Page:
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From Wikipedia, the free encyclopedia: http://en.wikipedia.org/wiki/Machining

Machining is an occupation or hobby or a class of material-working processes that involves using a power-driven machine tool, such as a lathe, milling machine or drill, to shape metal. Machining is a part of the manufacture of almost all metal products. Some plastic parts are machined. A person who specializes in machining is called a machinist.

A room, building, or company where machining is done is called a machine shop.

Machining operations

Most machining operations can be divided into those that remove metal from an item, and those that form metal in an item.

Often an unfinished workpiece will need to have some parts removed or scraped away in order to create a finished product. For example, a lathe is a machine tool that generates circular sections by rotating a metal workpiece, so that a cutting tool can peel metal off, creating a smooth, round surface. A drill or punch press can be used to remove metal in the shape of a hole. Other tools that may be used for various types of metal removal are milling machines, saws, and grinding tools. Many of these same techniques are used in woodworking.

Metal can be formed into a desired shape much more easily than materials such as wood or stone, especially when the metal is heated. A machinist may use a forging machine to hammer or mold a hot metal workpiece into a desired shape. Dies or molds may be used if the metal is soft enough, or under high pressures. A press is used to flatten a piece of metal into a desired shape.

Advanced machining operations might use electrical discharge (EDM), elecro-chemical erosion, plasma arc cutters or laser water jet cutting to shape metal workpieces.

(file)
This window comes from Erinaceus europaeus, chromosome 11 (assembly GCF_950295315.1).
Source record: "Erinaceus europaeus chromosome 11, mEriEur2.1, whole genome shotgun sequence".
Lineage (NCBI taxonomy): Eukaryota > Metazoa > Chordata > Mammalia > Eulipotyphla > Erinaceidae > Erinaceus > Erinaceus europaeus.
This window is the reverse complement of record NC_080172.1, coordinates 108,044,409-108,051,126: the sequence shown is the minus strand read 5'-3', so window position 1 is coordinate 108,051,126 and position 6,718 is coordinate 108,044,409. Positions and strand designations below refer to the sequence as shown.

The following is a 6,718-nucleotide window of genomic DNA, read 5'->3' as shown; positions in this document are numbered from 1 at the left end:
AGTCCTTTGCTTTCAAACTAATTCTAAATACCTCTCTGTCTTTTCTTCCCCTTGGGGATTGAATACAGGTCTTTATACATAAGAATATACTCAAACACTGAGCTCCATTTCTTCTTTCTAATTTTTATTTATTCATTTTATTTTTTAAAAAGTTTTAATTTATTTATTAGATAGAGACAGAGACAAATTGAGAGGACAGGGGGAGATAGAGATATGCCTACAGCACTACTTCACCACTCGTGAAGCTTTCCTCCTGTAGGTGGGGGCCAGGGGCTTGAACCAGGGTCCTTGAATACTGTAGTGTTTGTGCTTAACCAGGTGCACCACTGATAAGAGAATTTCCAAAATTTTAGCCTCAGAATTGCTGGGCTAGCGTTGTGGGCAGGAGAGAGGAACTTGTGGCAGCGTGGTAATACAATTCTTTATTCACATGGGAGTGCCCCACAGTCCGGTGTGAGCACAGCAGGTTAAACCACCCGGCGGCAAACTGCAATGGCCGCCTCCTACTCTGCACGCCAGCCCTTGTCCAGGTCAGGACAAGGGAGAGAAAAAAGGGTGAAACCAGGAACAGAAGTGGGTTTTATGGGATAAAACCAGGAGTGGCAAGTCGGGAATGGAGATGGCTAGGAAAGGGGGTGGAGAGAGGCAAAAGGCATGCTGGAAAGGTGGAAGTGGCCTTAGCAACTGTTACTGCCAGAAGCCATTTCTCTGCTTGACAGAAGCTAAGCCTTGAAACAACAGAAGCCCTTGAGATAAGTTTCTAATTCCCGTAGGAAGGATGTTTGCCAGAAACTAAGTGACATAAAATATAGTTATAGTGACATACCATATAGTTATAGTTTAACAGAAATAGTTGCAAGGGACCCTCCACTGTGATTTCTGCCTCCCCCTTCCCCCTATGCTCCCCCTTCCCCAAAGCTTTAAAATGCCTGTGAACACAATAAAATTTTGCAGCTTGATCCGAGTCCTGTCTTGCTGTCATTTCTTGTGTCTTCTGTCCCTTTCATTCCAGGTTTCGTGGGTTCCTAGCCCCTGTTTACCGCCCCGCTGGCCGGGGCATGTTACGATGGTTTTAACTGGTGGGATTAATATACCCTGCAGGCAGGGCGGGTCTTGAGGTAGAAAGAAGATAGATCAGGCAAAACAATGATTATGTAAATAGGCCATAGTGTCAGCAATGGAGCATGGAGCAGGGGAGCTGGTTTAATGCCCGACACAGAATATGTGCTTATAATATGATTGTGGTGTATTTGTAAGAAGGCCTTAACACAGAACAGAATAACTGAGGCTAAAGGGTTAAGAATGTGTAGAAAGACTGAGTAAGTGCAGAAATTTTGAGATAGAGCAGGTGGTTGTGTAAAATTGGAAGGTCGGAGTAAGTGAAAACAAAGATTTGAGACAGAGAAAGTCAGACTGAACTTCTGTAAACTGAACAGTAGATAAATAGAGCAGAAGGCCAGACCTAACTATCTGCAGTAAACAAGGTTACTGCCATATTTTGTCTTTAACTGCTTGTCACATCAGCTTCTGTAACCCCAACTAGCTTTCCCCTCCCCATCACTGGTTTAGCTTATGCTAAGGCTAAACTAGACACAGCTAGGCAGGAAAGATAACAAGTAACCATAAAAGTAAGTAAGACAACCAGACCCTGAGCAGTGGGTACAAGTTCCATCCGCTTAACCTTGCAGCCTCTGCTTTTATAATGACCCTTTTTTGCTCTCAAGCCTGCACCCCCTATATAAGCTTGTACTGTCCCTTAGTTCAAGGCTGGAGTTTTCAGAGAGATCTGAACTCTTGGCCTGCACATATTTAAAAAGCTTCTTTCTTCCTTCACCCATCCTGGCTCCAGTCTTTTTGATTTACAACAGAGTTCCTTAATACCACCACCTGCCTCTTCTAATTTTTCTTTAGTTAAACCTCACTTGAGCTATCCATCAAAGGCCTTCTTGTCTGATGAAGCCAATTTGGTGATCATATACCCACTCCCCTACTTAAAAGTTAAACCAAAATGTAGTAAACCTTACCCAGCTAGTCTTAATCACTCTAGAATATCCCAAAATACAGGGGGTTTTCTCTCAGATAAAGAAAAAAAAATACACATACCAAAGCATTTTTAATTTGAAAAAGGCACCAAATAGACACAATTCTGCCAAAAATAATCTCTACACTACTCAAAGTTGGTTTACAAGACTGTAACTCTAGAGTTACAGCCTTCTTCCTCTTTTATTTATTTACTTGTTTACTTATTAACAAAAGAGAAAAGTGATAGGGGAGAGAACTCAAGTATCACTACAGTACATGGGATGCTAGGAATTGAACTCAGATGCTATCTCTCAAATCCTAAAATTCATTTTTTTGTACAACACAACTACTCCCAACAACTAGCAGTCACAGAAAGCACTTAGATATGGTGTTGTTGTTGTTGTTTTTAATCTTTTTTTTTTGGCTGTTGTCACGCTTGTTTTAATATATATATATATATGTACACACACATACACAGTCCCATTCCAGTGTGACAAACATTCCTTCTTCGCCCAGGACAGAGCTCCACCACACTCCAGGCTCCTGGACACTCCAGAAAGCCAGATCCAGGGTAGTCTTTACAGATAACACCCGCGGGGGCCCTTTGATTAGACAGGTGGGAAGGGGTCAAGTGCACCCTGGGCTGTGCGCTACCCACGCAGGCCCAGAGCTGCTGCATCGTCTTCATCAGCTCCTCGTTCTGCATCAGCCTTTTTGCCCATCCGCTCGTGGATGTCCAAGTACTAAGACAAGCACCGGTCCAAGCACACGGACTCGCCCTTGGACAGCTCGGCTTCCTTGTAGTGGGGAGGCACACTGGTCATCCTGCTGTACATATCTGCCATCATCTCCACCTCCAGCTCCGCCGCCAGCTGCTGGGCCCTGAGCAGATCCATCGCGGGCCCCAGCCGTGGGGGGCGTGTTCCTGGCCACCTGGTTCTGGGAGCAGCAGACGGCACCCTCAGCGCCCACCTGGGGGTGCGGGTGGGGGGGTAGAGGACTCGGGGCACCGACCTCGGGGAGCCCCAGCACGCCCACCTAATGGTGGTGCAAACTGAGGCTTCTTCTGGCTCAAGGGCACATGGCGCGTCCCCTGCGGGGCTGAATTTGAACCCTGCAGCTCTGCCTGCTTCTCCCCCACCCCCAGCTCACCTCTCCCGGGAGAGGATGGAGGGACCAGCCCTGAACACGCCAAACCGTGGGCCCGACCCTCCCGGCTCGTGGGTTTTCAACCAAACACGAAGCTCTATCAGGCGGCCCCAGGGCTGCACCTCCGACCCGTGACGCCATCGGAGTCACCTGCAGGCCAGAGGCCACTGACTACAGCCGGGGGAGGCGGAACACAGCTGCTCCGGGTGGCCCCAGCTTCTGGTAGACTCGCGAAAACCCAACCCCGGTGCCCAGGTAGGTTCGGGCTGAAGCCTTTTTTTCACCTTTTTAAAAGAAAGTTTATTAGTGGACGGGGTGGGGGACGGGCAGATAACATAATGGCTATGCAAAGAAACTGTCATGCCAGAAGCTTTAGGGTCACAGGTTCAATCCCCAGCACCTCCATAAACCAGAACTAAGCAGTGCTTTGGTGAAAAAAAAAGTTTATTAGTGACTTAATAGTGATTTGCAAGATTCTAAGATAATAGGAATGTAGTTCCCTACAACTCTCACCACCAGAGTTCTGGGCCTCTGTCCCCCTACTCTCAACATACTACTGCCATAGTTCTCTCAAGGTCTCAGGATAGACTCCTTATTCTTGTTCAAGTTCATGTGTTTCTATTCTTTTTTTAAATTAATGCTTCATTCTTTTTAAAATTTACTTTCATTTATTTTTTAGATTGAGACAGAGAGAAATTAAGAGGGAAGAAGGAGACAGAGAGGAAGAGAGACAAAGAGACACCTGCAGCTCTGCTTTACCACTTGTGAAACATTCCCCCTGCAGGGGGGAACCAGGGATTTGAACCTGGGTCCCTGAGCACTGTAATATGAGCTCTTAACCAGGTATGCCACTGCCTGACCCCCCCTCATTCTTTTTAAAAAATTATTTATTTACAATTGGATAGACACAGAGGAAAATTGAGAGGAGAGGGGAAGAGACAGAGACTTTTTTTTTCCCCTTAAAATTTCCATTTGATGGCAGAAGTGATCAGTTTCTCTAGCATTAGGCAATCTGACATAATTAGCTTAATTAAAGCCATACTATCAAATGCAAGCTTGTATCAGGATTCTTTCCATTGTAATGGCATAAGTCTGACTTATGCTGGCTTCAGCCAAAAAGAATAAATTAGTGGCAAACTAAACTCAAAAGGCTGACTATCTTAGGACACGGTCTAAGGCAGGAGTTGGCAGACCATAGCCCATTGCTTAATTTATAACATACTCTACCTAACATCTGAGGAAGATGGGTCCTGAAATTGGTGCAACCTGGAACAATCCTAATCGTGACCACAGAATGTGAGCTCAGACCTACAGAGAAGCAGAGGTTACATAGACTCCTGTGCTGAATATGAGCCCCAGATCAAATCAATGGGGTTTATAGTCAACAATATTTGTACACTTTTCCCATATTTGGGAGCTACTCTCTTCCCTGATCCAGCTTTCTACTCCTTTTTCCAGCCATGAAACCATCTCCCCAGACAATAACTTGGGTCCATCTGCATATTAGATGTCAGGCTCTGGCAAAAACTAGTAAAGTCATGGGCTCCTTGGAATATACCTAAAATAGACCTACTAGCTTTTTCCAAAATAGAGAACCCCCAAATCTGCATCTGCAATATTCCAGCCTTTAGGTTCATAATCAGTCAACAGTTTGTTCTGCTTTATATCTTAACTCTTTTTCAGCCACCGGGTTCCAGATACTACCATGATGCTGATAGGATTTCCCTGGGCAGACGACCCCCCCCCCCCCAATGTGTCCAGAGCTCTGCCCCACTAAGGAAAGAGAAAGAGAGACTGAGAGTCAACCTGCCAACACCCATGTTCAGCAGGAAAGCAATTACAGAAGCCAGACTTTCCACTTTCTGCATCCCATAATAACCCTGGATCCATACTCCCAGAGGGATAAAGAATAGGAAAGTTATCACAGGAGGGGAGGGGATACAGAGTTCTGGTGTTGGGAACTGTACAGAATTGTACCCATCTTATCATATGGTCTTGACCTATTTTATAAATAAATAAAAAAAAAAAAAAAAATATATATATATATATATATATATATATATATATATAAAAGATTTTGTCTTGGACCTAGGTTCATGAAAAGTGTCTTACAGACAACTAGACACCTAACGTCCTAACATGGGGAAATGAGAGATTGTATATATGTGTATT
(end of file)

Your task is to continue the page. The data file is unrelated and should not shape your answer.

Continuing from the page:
As a commercial venture, machining is generally performed in a machine shop, which consists of one or more workrooms containing major machine tools. Although a machine shop can be a stand alone operation, many businesses maintain internal machine shops which support specialized needs of the business.

The inferior finish found on the machined surface of a workpiece may be caused by insufficient clamping, cutting conditions (speed) or perhaps an incorrectly adjusted tool. It is evident by an undulating or irregular finish, and the appearance of waves on the surface.

Machining as a hobby

Machining can be a hobby in itself, or it can be useful in pursuing other hobbies. For instance, plenty of car restorers have home workshops with a range of machine tools. There are also individuals who start building up a home workshop with the idea of eventually building some project, such as maybe a miniature steam locomotive, but get sidetracked into building the machine tools themselves and their accessories. The home machine shop thus may end up being a satisfying hobby in itself. There are in fact at least four magazines that cater to this side of the hobby, "Home Shop Machinist" and "Machinist's Workshop" in the USA, and "Model Engineer" and "Model Engineer's Workshop" in the United Kingdom. "Machinist's Workshop" and "Model Engineer's Workshop" tend to be very project-oriented, while the other two tend to present a mix of projects, techniques, and theory.


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